This month, the New York City Commission on Human Rights made history and instituted guidelines to protect citizens’ rights to wear their natural hair. The guidelines include, “natural hair, treated or untreated hairstyles such as locs, cornrows, twists, braids, Bantu knots, fades, Afros, and/or the right to keep hair in an uncut or untrimmed state.” In workplaces and public schools, there has long been a policing of black hair. There is an ignorant and harmful reinforcement of the idea that black hair is unprofessional or improper. This natural hair discrimination ban was a long time coming. Those who dealt with discrimination in the past will be able to build a case in light of this new policy.
Natural Hair Discrimination Ban
This new policy allows those who have already experienced discrimination based on their hair the ability to take legal action. The policy was prompted by investigations that took place in the Bronx and Queens. Employees complained about treatment from their superiors. This is the first federal case in which the protection of hair is stated but the policy has been a long time coming. But this anti-discrimination stance already applies to religious hairstyles, such as Orthodox males’ payot. The wording in this new policy allows for protection on racial grounds specifically.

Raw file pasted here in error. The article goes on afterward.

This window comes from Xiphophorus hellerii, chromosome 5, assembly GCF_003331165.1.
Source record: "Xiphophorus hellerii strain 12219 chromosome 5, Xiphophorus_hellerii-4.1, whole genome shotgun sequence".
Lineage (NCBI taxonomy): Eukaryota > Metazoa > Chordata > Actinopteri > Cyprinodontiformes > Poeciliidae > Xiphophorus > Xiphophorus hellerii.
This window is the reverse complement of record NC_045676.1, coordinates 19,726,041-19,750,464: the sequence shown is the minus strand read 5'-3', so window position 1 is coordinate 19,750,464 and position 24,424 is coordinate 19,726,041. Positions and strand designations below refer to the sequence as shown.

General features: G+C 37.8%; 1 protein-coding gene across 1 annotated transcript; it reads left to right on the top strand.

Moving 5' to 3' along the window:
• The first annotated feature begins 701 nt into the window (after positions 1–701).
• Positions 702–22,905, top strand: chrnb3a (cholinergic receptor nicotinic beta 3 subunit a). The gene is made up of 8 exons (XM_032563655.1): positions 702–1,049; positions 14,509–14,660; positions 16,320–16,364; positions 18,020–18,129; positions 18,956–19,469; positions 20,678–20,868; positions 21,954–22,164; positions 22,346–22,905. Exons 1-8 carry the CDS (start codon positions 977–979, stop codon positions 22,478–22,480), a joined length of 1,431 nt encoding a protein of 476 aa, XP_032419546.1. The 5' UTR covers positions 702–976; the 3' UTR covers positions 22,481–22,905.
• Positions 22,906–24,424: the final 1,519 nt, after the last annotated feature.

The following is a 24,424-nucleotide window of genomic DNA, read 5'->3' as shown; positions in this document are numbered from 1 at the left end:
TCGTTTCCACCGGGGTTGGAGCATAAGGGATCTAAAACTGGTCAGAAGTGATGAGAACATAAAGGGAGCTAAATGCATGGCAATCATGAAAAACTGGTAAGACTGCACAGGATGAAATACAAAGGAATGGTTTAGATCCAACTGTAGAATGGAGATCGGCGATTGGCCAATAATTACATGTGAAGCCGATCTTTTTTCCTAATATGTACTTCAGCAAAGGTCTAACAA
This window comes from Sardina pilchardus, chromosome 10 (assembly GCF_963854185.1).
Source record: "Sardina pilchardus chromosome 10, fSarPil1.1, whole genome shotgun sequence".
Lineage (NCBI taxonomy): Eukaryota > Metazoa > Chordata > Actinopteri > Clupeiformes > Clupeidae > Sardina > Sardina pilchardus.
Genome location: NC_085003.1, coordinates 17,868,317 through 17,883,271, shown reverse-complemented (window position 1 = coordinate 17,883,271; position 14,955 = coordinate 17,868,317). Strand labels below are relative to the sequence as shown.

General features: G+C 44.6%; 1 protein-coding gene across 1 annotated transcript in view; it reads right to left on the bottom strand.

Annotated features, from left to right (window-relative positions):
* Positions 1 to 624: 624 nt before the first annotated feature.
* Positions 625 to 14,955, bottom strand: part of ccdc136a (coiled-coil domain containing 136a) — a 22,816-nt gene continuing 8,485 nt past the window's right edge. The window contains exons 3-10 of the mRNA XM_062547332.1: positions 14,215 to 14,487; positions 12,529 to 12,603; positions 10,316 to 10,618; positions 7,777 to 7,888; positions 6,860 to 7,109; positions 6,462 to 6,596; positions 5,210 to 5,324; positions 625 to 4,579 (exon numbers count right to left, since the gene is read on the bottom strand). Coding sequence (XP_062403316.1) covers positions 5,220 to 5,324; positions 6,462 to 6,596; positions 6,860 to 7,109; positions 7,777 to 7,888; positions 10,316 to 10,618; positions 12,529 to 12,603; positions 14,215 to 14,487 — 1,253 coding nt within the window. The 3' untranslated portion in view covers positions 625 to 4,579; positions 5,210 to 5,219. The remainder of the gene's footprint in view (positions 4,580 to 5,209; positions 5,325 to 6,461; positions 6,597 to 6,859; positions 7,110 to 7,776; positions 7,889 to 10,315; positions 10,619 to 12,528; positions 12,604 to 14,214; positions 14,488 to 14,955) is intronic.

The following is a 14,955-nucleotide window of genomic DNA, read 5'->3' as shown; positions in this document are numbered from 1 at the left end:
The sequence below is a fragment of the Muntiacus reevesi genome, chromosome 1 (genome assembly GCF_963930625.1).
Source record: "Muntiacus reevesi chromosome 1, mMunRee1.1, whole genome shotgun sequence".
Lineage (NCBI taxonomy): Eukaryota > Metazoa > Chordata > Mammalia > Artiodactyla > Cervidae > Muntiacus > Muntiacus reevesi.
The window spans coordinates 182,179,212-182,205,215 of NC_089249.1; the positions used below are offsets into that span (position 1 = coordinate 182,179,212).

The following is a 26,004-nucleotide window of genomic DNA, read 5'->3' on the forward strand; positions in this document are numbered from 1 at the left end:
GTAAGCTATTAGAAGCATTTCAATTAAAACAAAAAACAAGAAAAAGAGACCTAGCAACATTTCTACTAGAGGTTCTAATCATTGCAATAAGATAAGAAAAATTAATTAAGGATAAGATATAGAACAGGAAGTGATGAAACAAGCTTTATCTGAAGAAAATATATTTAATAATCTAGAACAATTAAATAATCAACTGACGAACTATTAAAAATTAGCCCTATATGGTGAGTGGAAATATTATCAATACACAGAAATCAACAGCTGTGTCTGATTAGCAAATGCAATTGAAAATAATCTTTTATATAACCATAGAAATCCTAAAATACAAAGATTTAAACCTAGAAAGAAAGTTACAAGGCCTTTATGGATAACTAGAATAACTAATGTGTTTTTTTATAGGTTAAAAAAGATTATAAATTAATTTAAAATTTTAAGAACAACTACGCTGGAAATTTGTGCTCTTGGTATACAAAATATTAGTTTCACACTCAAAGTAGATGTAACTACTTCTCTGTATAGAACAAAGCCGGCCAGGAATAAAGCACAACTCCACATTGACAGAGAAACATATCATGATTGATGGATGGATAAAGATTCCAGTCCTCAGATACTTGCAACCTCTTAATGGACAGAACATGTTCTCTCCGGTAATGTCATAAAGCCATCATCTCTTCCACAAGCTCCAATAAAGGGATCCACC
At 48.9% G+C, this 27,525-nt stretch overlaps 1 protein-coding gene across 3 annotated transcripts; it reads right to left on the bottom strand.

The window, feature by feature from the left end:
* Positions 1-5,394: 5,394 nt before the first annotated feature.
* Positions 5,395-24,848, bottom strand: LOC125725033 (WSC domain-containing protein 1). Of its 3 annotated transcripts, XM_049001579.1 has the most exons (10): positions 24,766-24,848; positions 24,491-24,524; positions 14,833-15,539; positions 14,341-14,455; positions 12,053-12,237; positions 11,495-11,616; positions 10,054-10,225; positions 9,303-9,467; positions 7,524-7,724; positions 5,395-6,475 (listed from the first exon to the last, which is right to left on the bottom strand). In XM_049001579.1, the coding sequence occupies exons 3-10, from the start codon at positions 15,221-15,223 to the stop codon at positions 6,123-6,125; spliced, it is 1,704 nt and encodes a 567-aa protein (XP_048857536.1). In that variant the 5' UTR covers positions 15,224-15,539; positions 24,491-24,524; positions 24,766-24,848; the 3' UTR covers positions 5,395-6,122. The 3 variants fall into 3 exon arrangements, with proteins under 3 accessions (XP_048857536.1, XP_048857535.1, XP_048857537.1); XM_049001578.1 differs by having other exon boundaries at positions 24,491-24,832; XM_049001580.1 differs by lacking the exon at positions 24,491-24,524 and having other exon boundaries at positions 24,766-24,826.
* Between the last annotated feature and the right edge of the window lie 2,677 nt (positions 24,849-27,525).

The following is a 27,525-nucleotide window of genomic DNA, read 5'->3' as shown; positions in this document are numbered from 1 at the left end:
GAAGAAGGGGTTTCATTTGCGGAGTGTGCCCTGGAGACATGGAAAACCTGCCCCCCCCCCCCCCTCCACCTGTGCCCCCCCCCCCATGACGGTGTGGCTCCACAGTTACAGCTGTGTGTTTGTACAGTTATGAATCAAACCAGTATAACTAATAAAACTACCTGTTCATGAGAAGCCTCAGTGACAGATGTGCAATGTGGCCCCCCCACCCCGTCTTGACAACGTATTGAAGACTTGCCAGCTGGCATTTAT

Stories have been breaking left and right about hair discrimination taking place all over the country. Public school students being forced to cut off their dreadlocks or forfeit sports matches, or girls being sent home for hairstyles that were deemed ‘inappropriate’ or ‘extreme’. There is a long history of people of color facing discrimination in the workplace for their hair. Many supervisors mask their snide comments under the guise of maintaining a standard of professionalism that is in no way threatened by someone’s hairstyle. Women are often encouraged to relax their hair or stick to one style and refrain from changing their look too frequently.
As more high profile black men and women opt for natural styles, researchers say that we will experience a cultural shift where these styles will be deemed more appropriate. We applaud the NYC Commission on Human Rights for finally taking action!